Chinese or Lunar New Year is a holiday observed by many east and southeast Asian cultures, more than 1.5 billion people in the world celebrate this holiday!
What is Lunar New Year?
The Lunar New Year follows the lunar calendar instead of the “common” calendar which is based around the sun, thus the date of the new year changes every year on the regular calendar. It’s always “1/1” on the lunar calendar! This year is the year of the rabbit for most cultures except for the Vietnamese, it’s the year of the cat for them which is super unique.
How to celebrate Lunar New Year
Each culture has its own unique celebration but it’s all about spending time with family.
To prepare for Lunar New Year, a deep cleaning of the house and spaces is required(大掃除) to ensure the new year starts fresh, leaving the bad and the dirty behind. Shopping for new clothes, shoes, food, flowers, and decorations is also a must. My mom would start prepping a month ahead!
Red and gold is the color theme of the month of New Year, the colors symbolize good fortune, prosperity, and good luck. Wearing red or gold is a must to conjure all the good luck and fortune the following year. If you don’t have red or gold, any other color will do, but black and white are for the dead, so avoid those colors.
Fruits and food make great decor, there are lots of foods with special meanings. For example oranges (橘jú or 桔jí) sounds like 吉(jí), good luck; apples symbolize good health; daikon radish in Taiwanese is called “càitáo”, which sounds like 彩頭 (cǎitóu), a different kind of luck, honestly, there aren’t enough English phrases to explain the different types of luck and good fortunes in Chinese properly.
“Gao”, 糕, types of “cakes” are also musts during the Lunar New Year. “Cakes” in Asia are not always the fluffy kinds in the Western world, again there are not enough English phrases to properly address the differences, these gaos can come in all different textures, some like mochi, some of them savory, some of them dense, and some of them flakey. The reason we eat “Gao” during Lunar New Year is that Gao 糕 sounds like 高(Gao) which means high, we want all the good luck to be heightened in the new year. Popular Gaos include 年糕 (niángāo, year gao), 發糕 (fāgāo, prosper gao), or 蘿蔔糕 (luóbogāo, or 菜頭粿 càitáoguì in Taiwanese, radish cake). Can you figure out what each of them represents after what you learned from this paragraph?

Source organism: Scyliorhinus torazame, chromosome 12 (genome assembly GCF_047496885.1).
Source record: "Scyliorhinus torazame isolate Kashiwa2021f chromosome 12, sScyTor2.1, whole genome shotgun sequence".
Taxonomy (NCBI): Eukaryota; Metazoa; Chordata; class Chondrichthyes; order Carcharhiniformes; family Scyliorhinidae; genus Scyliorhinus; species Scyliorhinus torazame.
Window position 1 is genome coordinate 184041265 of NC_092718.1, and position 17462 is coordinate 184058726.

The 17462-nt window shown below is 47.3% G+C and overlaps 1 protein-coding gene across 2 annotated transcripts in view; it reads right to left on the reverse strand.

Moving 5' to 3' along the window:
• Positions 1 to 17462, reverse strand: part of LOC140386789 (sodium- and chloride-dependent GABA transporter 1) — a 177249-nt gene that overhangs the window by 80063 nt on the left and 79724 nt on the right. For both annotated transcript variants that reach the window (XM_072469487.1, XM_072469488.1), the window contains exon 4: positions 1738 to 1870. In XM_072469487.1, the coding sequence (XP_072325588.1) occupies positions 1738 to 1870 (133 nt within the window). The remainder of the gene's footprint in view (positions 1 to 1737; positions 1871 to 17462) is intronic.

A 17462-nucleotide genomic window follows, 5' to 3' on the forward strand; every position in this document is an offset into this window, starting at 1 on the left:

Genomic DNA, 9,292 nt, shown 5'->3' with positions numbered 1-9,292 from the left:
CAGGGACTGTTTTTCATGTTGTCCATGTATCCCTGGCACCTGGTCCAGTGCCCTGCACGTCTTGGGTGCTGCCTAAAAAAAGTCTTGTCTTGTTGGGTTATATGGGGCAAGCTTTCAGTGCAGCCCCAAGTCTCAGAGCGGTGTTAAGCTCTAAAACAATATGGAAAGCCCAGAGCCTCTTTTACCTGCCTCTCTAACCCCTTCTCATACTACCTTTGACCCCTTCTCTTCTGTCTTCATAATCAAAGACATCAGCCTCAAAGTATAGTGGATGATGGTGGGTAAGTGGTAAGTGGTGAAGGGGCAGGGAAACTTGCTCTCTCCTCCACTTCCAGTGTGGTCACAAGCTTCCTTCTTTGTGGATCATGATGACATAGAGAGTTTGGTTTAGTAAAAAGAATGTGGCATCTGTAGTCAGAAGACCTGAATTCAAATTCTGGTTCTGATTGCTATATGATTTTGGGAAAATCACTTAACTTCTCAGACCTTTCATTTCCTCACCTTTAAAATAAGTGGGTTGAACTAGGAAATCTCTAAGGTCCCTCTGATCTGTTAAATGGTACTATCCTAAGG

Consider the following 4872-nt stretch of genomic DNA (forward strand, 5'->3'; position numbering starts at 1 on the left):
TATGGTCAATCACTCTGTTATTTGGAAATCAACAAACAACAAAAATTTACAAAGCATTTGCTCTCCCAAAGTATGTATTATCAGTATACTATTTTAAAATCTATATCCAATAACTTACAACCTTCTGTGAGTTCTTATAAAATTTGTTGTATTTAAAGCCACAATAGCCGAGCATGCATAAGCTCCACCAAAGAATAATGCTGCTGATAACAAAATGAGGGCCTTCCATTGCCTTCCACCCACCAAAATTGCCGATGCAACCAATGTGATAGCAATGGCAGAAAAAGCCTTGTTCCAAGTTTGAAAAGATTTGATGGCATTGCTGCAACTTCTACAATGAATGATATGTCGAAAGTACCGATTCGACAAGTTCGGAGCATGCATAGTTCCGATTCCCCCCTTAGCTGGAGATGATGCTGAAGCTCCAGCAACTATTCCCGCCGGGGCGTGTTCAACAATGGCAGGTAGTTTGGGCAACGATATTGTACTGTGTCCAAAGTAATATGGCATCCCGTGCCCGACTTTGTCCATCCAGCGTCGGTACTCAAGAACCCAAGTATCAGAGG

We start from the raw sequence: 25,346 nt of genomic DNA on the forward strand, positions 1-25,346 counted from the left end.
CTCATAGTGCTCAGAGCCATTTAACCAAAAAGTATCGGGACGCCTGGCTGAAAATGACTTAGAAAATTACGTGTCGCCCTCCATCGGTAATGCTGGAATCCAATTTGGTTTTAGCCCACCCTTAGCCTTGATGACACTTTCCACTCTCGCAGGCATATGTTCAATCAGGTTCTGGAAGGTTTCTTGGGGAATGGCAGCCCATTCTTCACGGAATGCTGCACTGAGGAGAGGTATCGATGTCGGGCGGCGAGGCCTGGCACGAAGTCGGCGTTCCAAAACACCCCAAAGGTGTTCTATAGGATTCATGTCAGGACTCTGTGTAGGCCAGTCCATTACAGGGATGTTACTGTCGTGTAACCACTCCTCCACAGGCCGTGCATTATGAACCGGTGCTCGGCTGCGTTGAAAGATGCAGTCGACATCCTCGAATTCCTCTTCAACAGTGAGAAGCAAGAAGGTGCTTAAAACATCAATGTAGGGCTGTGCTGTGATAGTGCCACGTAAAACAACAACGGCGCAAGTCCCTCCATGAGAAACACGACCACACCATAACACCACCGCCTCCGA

New Year’s Eve 除夕夜
On New Year’s Eve(除夕夜), families gather around a round table to eat “together dinner” (團圓飯). It’s a family feast that consists of a variety of dishes that symbolizes good luck for the new year. You can learn more about some of the must-eat dishes and their significance here on CHOOCHOO-ca-CHEW.
Firecrackers are set off at the stroke of midnight, greetings are exchanged and red envelopes with money that symbolize good luck are given to the children of the family. Our family starts every new year “clean” by eating vegan, mountains of my mom’s special vegan dumplings are boiled and enjoyed after the exchange of red envelopes.
Mom would put a coin in one of the dumplings(or a date for sanity reasons), whoever gets the dumpling with a coin is said to have great luck and fortune in the new year.
The first day of the new year 大年初一
Starting the new year fresh and clean, my family enjoys vegan foods till sundown and wears new clothes and shoes. No handling of sharp tools, no bad thoughts nor bad phrases. Lots of firecrackers. Going to temples to pray for good luck and fortune and going out to explore(走春) are things we’d do before another family dinner.
The second day of the new year 回娘家
The married daughters and their family returns to their maiden home to visit and bring gifts. All gifts and food should be in even numbers, odd numbers are said to be bad luck. 8(ba) is always a great number as it sounds like “fa”(發), which means prosperity.
Each day of the new year includes visiting different family members and eating. Lots of eating.
The celebration doesn’t end there, there’s a different tradition to follow each day of the new year. People would usually get 5 days off from work in Taiwan, and the new year celebration and activities last at least 15 days.
The 15th day of the new year 元宵節
The 15th day of the Lunar New Year is a festival of its own called “元宵節” (YuanXiao Festival). Light sculptures and lanterns fill and light parks up all around Taiwan, with hourly light shows and street vendors lining the streets. Kids would carry lanterns to walk around admiring all the beautiful sculptures and tasting unique street food. The must-eat food of this day is “Yuan Xiao”, a sticky rice dumpling filled with a sweet filling such as sesame, peanuts, or azuki beans. Yuan Xiao tastes a lot like Tang Yuan and the ingredients are similar, but the process of making them is different than Tang Yuan. (Learn more about Tang Yuan in our post here: Celebrating Winter Solstice in Rochester MN)